"Forgiveness is the fragrance the violet sheds on the heel that has crushed it." --Mark Twain
Yep. Another goody by Mark Twain. I make no apologies for overusing him.
If you've read many of my posts, you may notice that I occasionally swing from one mood to another and get...well, bitchy sometimes. Sorry about that. Yes, I'm apologizing for getting grouchy in some posts, particularly about the last one. I won't lie and say character disloyalty doesn't irk me something good but I forgot to mention that the case(s) I was referring to were extreme ones and thus deserved some ranting over.
I love characters and I love their stories. I love reading and escaping and finding other people to relate to fictionally because I don't have to find real people to relate to non-fictionally. I like my hermity ways. A social butterfly, I will never be. And I'm down with that.
But back to the topic. I get touchy when people mess with characters. I don't mean that they die or that they're hurt or that someone in the story really screws them over--I actually like a bit of a tortured character. I just hate when I fall in love with a character and the writer falls out of love. I'd give examples but I just can't bring myself to bash on this author. I'm also a firm believer of letting people have their own reading experiences and decide for themselves. Because what I might think is drivel and poor planning, another person feels like they have finally found the person who did it right. And I'm trying to take a page from Bambi and every grandmother on the planet about saying nice things or shutting your yap.
Which leads me to another great quote: "Better to remain silent and be thought a fool than to speak out and remove all doubt." --Abraham Lincoln.
[Before I have a riot on my hands, this quote has been attributed to a great many people, Mark Twain being one of them, but I believe it has its first origins in the bible. Either way, I liked the way the Internet said Lincoln said it and that's what I'm sticking with. To all those who may have said it: Sorry. I chose Lincoln.]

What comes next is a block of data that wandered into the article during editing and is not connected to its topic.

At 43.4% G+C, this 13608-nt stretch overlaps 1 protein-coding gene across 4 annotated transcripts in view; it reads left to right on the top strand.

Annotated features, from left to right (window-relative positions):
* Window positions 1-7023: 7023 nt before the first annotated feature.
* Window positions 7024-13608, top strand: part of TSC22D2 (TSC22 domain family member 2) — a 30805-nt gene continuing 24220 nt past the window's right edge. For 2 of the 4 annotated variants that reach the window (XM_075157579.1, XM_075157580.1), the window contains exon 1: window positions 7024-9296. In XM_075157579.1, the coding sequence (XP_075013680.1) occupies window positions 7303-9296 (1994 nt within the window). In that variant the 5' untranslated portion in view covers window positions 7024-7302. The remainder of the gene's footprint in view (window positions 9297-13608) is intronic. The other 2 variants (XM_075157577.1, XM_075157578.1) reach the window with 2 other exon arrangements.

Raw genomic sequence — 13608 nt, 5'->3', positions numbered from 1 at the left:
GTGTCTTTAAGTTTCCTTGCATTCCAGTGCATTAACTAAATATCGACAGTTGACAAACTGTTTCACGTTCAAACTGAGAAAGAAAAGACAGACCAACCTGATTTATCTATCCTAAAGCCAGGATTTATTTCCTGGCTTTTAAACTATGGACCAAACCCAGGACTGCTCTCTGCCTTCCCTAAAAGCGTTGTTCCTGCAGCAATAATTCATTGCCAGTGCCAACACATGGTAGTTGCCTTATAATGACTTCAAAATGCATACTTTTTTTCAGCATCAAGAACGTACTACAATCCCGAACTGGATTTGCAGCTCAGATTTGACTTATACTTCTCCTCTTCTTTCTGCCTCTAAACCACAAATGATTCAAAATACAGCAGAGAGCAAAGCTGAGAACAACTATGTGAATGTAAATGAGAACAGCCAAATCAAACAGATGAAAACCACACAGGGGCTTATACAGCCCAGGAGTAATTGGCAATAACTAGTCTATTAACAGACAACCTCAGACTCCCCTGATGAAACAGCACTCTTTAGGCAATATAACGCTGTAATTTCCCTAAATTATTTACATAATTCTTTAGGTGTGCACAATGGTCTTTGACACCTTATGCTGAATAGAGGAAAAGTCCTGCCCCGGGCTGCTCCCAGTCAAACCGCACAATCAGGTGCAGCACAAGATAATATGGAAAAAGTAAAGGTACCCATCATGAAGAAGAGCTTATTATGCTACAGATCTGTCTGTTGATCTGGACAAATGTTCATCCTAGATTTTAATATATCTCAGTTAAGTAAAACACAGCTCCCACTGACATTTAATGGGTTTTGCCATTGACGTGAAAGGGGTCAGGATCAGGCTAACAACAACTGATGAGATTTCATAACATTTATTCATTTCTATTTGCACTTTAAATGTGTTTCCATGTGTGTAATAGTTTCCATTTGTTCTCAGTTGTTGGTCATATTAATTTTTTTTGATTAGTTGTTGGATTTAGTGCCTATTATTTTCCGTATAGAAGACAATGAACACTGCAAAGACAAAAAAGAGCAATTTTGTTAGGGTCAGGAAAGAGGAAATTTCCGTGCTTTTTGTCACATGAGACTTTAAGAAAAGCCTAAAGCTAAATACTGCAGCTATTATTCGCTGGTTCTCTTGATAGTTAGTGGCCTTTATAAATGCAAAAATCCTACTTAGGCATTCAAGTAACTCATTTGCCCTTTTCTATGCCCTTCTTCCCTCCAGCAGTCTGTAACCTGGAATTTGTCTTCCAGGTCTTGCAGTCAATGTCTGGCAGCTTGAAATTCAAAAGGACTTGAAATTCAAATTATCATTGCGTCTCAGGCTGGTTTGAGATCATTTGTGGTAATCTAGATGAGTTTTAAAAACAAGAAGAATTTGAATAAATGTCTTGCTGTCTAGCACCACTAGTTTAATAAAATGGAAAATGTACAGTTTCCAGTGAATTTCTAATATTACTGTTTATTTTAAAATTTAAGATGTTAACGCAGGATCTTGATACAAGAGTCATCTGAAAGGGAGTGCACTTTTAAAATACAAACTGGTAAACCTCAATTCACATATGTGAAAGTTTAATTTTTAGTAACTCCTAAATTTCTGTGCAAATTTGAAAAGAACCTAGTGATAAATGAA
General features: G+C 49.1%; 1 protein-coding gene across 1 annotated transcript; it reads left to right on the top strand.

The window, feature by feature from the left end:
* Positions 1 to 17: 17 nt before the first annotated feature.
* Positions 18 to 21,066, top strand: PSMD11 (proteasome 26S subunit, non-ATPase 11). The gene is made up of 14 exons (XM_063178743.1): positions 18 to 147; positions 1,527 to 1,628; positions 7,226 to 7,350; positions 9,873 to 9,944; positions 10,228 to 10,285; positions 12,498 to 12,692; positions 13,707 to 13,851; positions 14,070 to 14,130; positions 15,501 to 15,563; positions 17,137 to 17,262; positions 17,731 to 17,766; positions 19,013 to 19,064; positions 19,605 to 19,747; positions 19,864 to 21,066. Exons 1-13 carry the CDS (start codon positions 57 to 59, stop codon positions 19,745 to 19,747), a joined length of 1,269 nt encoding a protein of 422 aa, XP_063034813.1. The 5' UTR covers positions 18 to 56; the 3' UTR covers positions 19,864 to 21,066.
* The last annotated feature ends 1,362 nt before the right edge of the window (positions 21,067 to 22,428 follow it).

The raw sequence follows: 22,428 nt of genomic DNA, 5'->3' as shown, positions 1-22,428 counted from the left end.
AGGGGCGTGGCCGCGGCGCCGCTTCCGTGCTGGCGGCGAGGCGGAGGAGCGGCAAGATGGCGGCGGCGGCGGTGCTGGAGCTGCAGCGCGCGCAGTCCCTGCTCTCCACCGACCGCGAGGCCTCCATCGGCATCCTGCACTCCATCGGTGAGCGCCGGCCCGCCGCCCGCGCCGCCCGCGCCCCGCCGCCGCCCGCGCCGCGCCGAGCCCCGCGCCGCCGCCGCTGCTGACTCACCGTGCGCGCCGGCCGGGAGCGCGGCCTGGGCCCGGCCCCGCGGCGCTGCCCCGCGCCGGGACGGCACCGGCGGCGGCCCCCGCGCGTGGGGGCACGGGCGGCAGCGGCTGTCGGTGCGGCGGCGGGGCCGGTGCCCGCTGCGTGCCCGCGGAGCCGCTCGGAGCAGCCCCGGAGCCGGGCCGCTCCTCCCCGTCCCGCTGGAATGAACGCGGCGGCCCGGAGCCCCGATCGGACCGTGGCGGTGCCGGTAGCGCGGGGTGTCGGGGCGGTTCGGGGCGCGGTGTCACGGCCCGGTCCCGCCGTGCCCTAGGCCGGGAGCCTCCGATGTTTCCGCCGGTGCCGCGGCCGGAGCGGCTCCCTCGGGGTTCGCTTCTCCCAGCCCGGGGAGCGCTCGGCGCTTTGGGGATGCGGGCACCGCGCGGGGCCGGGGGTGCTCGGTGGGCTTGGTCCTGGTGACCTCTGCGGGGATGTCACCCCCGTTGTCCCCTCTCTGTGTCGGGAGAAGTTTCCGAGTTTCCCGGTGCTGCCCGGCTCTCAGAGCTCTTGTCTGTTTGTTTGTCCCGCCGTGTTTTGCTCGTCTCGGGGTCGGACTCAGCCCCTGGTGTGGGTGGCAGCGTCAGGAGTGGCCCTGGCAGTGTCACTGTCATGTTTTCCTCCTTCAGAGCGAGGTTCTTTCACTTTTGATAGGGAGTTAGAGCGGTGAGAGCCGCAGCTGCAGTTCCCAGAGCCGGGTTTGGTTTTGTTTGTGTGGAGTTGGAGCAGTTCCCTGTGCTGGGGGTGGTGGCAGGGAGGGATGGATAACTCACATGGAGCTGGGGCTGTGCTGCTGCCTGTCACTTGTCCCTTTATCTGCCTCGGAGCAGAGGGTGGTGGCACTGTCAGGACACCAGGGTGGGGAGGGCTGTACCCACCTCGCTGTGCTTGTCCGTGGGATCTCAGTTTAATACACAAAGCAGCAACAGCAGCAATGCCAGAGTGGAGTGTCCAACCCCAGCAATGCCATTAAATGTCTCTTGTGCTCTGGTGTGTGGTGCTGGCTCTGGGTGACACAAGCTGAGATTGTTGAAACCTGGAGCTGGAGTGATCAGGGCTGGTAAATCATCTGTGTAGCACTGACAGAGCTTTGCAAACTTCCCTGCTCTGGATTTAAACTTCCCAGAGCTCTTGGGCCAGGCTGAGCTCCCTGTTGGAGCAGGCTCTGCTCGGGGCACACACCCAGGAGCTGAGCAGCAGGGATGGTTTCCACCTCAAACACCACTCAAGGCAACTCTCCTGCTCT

Seriously, L.T., get back on topic! And I just thought of another tangent I could go on already! I must have mixed some Mtn. Dew in with the scrambled eggs this morning. Focus, focus! Hocus Pocus!
And I'm back! I'm cool if a character dies, even one I like a lot because it means I feel for them and that you (as a writer) did your job of making me care. I might not be happy that they're gone and I might not understand why yet (hopefully it will be made clear) but if you choose to kill 'em, I'll still read on. I'm also okay if a character turns out to be a bad guy, a self-sacrificing-hero-who-saves-em-all, or any number of "twisty plot" things.
But I'm not cool with a weedy little spotlight stealer who is suddenly written into the story (and really had no mention prior to this) who miraculously changes the feelings of all the other characters. This little thief then shoves a beloved character down an elevator shaft so that they can be the new favorite. I might like everything about this character's design; their image, their mannerisms, their personality, etc. But I don't like a stealer.
*Possible Contradiction!* I love a vain character. Those ones who know they're awesome and know how to use it to do/get whatever they want. They're SO much fun to write and plot with. But they need to stand on their own and not use another character as a stepladder to steal the show.
Hopefully, I've made myself a little more clear and a little less offensive than the previous post. I wish I could tell you that I'll never be bitchy again but I prefer not to deceive you. Unless I'm trying to throw you off the scent of a particular plot. And even then, I won't outright lie...or will I? Gwa ha ha ha ha!!!!
Yeah, definitely time to lay off the Mtn. Dew eggies.
Until next time,